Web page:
Online Program

Real and Perceived Environmental Health Risks in Southeast Louisiana: Air/Seafood Quality and the CBPR Research Behind It

Monday, November 2, 2015

Jessi Howard, MPH, Department of Global Environmental Health Sciences, Tulane School of Public Health and Tropical Medicine, New Orleans, LA
Jeffrey Wickliffe, PhD, Department of Global Environmental Health Sciences, Tulane University School of Public Health and Tropical Medicine, New Orleans, LA
Mark Wilson, MSPH, PhD, Department of Global Environmental Health Sciences, Tulane University School of Public Health and Tropical Medicine, New Orleans, LA
Ed Overton, PhD, Department of Environmental Sciences, Louisiana State University School of the Coast and Environment, Baton Rouge, LA
Thomas Stock, PhD, MPH, Department of Epidemiology, Human Genetics, and Environmental Sciences, University of Texas School of Public Health, Houston, TX
Daniel Nguyen, Mary Queen of Vietnam CDC, New Orleans, LA
David Gauthe, BS, Bayou Interfaith Shared Community Organizing, Thibodaux, LA
During and following the Deepwater Horizon accident in 2010, concerns regarding negative impacts on air and seafood quality were paramount. Though individual perceptions varied, many people in coastal communities in southeast Louisiana felt that they experienced increased exposure to oil- and dispersant-related compounds. To better inform individuals as to what chemicals are in their indoor and outdoor air, we have been conducting home assessments involving participants in risk analyses. We are also analyzing seafood or fish samples of most interest to participants for the presence and levels of polycyclic aromatic hydrocarbons (PAHs) including many that are specific to crude oil.

Preliminary results indicate that levels of the selected volatile organic compounds are generally higher in indoor air samples when compared to paired-outdoor air samples. Seafood and fish analyses do not support the presence of PAHs at any levels that would represent a consumption health risk.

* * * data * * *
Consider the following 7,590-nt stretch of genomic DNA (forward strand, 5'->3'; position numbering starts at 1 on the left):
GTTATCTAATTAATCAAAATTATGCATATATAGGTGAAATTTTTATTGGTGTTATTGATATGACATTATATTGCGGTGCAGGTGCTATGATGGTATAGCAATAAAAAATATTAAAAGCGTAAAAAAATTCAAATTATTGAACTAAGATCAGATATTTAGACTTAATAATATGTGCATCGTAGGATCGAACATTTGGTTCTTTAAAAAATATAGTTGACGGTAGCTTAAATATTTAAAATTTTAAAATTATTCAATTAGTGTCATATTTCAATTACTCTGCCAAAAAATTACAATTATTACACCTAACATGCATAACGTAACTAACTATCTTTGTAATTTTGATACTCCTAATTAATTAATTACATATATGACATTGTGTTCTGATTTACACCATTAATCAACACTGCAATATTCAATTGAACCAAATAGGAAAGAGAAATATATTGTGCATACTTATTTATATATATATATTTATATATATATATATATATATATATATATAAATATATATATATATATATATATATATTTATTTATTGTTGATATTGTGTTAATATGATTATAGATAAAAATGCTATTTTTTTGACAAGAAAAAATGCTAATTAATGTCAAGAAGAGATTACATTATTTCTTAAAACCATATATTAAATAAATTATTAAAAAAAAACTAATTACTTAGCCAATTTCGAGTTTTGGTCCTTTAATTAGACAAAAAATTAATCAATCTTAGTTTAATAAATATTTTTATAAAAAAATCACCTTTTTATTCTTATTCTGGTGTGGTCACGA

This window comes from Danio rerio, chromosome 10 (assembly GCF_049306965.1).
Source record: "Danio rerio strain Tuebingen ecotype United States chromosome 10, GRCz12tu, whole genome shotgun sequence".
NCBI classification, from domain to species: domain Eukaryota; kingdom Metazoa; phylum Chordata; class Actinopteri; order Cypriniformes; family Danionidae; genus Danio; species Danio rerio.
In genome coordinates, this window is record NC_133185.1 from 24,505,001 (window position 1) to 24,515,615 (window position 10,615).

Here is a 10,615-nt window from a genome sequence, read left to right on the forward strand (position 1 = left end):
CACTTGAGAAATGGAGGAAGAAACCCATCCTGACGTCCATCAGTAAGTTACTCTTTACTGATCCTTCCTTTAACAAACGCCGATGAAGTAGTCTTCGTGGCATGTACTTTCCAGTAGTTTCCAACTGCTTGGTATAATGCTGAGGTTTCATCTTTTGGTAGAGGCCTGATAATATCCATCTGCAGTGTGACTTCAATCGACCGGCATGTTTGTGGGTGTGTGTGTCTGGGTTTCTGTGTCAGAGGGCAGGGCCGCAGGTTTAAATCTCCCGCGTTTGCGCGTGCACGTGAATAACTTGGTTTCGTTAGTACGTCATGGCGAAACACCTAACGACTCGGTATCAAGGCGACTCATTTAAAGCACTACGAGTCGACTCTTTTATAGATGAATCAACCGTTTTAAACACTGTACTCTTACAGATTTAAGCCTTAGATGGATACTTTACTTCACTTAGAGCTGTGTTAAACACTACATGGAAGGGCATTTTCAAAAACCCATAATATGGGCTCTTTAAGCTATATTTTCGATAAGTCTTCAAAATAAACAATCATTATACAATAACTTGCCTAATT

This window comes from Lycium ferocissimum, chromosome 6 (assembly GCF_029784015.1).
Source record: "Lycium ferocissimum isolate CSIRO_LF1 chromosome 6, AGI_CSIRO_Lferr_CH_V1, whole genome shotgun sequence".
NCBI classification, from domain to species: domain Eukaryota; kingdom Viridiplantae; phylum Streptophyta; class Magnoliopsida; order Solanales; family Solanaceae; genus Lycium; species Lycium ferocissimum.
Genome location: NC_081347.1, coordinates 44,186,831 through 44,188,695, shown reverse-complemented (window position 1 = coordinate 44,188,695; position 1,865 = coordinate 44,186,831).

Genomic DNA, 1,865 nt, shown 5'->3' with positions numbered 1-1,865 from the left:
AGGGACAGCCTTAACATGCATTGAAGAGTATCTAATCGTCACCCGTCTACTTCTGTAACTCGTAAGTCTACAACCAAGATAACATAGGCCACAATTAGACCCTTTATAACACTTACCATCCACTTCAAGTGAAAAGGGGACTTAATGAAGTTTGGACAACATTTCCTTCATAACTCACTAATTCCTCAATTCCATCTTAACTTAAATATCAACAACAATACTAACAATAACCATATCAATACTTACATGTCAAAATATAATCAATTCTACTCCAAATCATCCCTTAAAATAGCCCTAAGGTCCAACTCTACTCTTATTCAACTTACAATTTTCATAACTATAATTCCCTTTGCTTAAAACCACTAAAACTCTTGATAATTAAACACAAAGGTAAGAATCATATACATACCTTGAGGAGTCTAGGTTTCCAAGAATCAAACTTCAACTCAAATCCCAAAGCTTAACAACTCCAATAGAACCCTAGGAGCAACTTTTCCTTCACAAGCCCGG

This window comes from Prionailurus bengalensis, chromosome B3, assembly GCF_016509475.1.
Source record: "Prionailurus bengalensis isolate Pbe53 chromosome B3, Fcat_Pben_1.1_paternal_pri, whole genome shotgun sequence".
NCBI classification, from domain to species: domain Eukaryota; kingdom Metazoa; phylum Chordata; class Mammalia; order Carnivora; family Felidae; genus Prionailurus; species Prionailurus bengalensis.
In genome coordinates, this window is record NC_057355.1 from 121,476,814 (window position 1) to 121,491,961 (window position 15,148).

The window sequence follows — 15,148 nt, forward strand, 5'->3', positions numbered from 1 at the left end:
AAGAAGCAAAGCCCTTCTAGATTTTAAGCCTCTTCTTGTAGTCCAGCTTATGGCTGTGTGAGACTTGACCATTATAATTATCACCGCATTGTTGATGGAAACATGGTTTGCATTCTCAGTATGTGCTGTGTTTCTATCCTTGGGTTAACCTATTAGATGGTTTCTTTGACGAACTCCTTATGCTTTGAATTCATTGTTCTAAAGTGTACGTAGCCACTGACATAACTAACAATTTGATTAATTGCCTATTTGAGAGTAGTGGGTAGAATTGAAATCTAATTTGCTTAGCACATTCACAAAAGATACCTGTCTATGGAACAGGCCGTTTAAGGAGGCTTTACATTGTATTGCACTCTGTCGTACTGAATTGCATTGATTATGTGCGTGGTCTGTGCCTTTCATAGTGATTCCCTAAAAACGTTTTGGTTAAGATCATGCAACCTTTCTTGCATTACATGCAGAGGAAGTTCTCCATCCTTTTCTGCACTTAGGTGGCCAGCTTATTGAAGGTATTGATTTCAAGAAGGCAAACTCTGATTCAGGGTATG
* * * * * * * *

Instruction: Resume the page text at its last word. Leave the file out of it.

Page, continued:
However, the scientific results of these samples compared to participant’s perceptions about their exposures are often incongruent. As our follow-up survey data collection progresses we are finding that involving individuals in the risk analysis/assessment process alters these perceptions, aids in informed decision-making, and ultimately modifies behaviors.

Additionally, we are engaged in a developing dialogue with other institutions and community partners in an effort to improve CBPR methodology in high-risk, vulnerable subpopulations based on our practical field research experience. We will discuss strategies for communication that improve recruitment, quality of data collection, and retention through the CPBR process and ultimately benefit the health of the public

Learning Areas:

Assessment of individual and community needs for health education
Environmental health sciences
Implementation of health education strategies, interventions and programs
Public health biology

Learning Objectives:
Discuss VOC results from air samples and PAH results from seafood samples taken in SE Louisiana over the last 3 years Compare real scientific health risk data with perceived health risk exposure Evaluate the impact of being involved in the risk assessment/analysis process on participants' perceptions and behaviors Discuss practices of disseminating health info to the public in a meaningful way Discuss methods to improve CBPR research in the future based on real field experience; obstacles and lessons learned

Keyword(s): Community-Based Research (CBPR), Air Pollution & Respiratory Health

Presenting author's disclosure statement:

Qualified on the content I am responsible for because: I have been the primary researcher on this federally funded research project for three years focusing air quality, seafood safety, and CBPR study design. My dissertation, to be completed within the next two years will focus on these topics, specializing in the vulnerable sub-populations of Southeast Louisiana.
Any relevant financial relationships? No

I agree to comply with the American Public Health Association Conflict of Interest and Commercial Support Guidelines, and to disclose to the participants any off-label or experimental uses of a commercial product or service discussed in my presentation.